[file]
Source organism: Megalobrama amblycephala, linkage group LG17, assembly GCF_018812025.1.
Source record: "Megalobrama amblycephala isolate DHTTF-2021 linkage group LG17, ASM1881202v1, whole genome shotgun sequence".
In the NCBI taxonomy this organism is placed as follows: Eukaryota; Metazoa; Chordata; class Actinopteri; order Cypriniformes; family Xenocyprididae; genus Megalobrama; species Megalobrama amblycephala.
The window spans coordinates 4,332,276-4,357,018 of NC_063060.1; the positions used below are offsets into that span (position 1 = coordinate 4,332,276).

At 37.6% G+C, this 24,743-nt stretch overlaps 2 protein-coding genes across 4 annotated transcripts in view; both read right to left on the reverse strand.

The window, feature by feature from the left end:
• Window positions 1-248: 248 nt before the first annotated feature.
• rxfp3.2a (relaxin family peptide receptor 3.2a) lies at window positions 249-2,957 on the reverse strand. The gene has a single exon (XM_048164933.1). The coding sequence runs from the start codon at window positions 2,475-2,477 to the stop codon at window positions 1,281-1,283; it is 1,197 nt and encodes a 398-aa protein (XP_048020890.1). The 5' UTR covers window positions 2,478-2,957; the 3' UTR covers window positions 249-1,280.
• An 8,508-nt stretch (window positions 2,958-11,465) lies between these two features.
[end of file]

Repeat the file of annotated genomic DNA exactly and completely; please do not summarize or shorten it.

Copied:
Source organism: Megalobrama amblycephala, linkage group LG17, assembly GCF_018812025.1.
Source record: "Megalobrama amblycephala isolate DHTTF-2021 linkage group LG17, ASM1881202v1, whole genome shotgun sequence".
In the NCBI taxonomy this organism is placed as follows: Eukaryota; Metazoa; Chordata; class Actinopteri; order Cypriniformes; family Xenocyprididae; genus Megalobrama; species Megalobrama amblycephala.
The window spans coordinates 4,332,276-4,357,018 of NC_063060.1; the positions used below are offsets into that span (position 1 = coordinate 4,332,276).

At 37.6% G+C, this 24,743-nt stretch overlaps 2 protein-coding genes across 4 annotated transcripts in view; both read right to left on the reverse strand.

The window, feature by feature from the left end:
• Window positions 1-248: 248 nt before the first annotated feature.
• rxfp3.2a (relaxin family peptide receptor 3.2a) lies at window positions 249-2,957 on the reverse strand. The gene has a single exon (XM_048164933.1). The coding sequence runs from the start codon at window positions 2,475-2,477 to the stop codon at window positions 1,281-1,283; it is 1,197 nt and encodes a 398-aa protein (XP_048020890.1). The 5' UTR covers window positions 2,478-2,957; the 3' UTR covers window positions 249-1,280.
• An 8,508-nt stretch (window positions 2,958-11,465) lies between these two features.